Stay is one of the most useful commands you can teach your dog. You can use it to keep your dog from overwhelming visitors to your house, prevent begging at the table, get your dog out from underfoot while you tend to household chores, or to make it easier to bring your dog to public places.
What You Need
- High-value treats like chicken, cheese, or freeze-dried liver.
- A clicker, if you use one. Otherwise, say “yes!” to mark the behavior.
- For outdoor exercises: a yard or long line/leash.
- Optional: MannersMinder™ is a useful tool, allowing you to reward your dog where he is so you don’t have to throw treats.
Your dog needs to know how to sit or do a down on command.
How to Train It
Stay #1: Distance
Step 1. First, stand in front of your dog, facing her. Ask her to sit (or do a down). Click and treat that first sit to get your dog interested.
Step 2. Tell your dog “stay” in a cheerful tone, pause, put out your right hand in the stay signal (hand out in front of you with palm facing dog), then click and treat immediately before your dog has a chance to move. Repeat this several times.
Step 3. Ask your dog to sit (or do a down), then click and treat. Tell your dog “stay” in a cheerful tone, pause, put your right hand out in the stay signal. Next, move one of your shoulders back a bit, then immediately click and treat before your dog has a chance to move.
Step 4. After moving your shoulder without your dog reacting a few times, repeat the procedure, but also take a small step back with one foot, immediately bringing it back in, and then clicking and treating right away.
Step 5. When your dog has done several successful stays with one small step back, try taking two steps back, then clicking and treating. Repeat several times, and then increase the number of steps you take back.
The key to success with distance stays is to start easy and build slowly. The benefit of the clicker is that you can reward on distance. It is a “bridging” stimulus. The dog knows that the click is the reward.
Step 1. To add length of time to your dog’s stay, scale back on the distance. If you have been getting farther and farther away before you bungee back in, come closer again. Face your dog. Warm up by doing a few short bungees¾just a couple of steps back.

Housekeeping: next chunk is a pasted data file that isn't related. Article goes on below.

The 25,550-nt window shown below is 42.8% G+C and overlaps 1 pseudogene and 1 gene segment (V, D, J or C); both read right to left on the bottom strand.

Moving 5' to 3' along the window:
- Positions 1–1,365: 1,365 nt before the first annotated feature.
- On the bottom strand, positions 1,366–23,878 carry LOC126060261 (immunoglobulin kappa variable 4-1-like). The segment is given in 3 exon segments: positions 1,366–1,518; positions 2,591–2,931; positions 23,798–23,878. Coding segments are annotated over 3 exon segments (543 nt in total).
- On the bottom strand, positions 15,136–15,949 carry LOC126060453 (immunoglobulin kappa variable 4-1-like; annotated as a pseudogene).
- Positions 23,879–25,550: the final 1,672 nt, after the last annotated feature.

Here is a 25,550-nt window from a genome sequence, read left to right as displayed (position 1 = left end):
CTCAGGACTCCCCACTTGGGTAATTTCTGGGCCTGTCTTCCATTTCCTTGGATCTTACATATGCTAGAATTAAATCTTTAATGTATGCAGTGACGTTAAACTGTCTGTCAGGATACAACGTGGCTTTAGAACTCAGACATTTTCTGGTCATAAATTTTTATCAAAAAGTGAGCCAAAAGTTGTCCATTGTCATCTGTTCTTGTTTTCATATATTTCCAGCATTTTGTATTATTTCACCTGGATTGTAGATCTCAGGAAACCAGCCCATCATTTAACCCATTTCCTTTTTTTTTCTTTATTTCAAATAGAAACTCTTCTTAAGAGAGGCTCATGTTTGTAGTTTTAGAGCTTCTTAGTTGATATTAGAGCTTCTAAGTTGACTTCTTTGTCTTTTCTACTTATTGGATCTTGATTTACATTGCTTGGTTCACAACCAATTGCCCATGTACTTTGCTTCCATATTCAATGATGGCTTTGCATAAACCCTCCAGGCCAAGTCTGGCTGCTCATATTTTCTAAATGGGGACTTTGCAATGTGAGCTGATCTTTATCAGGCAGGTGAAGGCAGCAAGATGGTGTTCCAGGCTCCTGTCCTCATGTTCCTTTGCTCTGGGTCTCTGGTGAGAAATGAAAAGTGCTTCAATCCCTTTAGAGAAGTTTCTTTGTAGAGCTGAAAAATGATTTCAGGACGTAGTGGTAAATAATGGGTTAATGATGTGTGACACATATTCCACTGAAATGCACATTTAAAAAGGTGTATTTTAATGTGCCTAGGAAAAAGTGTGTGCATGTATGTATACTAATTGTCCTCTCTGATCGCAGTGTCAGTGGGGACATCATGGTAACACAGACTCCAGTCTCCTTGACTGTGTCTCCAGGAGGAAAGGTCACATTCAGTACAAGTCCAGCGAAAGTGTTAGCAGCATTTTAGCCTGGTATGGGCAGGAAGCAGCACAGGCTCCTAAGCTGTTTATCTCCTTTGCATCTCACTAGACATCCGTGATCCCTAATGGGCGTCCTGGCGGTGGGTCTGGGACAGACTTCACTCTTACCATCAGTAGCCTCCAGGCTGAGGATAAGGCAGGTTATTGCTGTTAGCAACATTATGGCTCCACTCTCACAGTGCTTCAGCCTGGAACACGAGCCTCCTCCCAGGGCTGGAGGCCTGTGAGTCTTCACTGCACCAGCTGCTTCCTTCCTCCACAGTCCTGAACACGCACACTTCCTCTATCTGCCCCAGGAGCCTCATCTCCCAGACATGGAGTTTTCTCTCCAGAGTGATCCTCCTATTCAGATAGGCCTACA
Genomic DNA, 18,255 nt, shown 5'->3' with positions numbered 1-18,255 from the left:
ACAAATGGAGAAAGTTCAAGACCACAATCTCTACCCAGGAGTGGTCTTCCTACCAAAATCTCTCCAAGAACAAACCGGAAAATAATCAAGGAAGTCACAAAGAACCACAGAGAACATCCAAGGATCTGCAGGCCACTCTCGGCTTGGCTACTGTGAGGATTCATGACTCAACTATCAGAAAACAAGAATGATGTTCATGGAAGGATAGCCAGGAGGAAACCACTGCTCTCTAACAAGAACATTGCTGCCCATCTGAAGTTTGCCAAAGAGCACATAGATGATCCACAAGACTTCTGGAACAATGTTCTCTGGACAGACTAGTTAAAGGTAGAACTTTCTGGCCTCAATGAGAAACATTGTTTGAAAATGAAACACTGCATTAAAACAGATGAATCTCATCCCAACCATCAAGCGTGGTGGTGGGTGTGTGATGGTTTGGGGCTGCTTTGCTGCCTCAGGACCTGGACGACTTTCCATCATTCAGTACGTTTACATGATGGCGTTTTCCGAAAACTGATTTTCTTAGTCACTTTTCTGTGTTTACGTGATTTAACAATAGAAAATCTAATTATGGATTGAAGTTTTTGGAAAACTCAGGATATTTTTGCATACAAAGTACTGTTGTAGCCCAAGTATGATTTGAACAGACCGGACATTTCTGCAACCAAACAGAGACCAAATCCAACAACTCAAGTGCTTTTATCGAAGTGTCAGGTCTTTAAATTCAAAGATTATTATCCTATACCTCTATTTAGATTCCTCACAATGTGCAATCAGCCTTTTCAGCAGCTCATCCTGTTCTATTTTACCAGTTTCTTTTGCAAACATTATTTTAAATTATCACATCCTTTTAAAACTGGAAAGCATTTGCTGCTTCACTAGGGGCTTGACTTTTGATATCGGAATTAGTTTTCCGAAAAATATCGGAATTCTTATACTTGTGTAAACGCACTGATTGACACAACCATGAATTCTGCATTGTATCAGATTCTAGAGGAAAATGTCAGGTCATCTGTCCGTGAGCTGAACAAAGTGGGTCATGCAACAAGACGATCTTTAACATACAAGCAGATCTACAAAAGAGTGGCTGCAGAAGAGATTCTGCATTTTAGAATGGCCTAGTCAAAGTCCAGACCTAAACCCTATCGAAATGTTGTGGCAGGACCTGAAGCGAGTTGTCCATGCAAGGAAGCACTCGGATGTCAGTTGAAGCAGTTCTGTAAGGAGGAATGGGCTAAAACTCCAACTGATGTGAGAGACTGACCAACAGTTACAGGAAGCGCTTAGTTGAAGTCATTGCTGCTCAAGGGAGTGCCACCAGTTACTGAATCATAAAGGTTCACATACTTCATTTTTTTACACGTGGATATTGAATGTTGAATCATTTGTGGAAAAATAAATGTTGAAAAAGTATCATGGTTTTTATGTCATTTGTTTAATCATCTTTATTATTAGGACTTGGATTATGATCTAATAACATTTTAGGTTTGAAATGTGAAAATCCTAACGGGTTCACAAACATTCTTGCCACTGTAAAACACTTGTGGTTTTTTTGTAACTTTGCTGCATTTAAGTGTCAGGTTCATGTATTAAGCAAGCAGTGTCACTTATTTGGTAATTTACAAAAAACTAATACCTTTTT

Step 2. Once your dog is into the game, take a couple of steps back, pause for one second, click,
bungee back, then click and treat. Do this a few times and, if your dog is having success, pause for two seconds. And so on.
Step 3. If your dog gets up, don’t say anything, go back to your dog, ask for a sit (or down), go back to an easier step, and then work your way back up.
The key to success in duration stays is to vary the amount of time you make your dog wait. Don’t always make it harder and harder¾throw a few easy ones in here and there.
Only work on one thing at the time: either distance or duration.
Step 1. Start this part of the exercise in a low-traffic area like your front yard, a quiet neighborhood sidewalk, a park during a low-use time, etc. Let your dog check the area out a bit so she’s not as distracted by the newness of it.
Step 2. Ask for a few sits (or downs) and click and treat each one to get your dog warmed up. Holding onto her leash, start with easy bungee stays and, if no one is around and she’s is doing well, work on getting longer duration stays.
Step 3. Keep your eye on your surroundings so you can watch for people or other dogs. As soon as your dog sees something interesting while she’s in a stay, click and treat immediately. Timing is everything. If you were going for a 15-second stay, scrap it and click the minute she sees something. The point is to click your dog before she has a chance to make a mistake.
Step 4. Later, when she’s had some practice at this, wait a second or two before you click. If she gets up, say “too bad” and walk her away a few steps to set up again. The next time, be sure not to wait as long.
Combine the 3 D’s slowly and carefully. If your dog is having great success, begin slowly adding a short wait at the end of a distance stay, or try adding a couple of seconds between when your dog sees a distraction and when you click, etc.
Follow these guidelines:
- When you make one thing harder, make something else easier. If you add a pause onto your distance stays, do so at a smaller distance than before you added the pause.
- When you practice in a new place, set your 3 D’s accordingly based on the novelty of the place and how distracting it is. Compensate by making duration and distance easier.
- If your dog is failing, you are making it too hard. Go back to something easier and work slowly up to the harder stuff. Keep it at a level where your dog is getting it right and having fun.
If your dog is having a hard time focusing, you can use a tether or practice in an X-pen so he doesn’t wander off.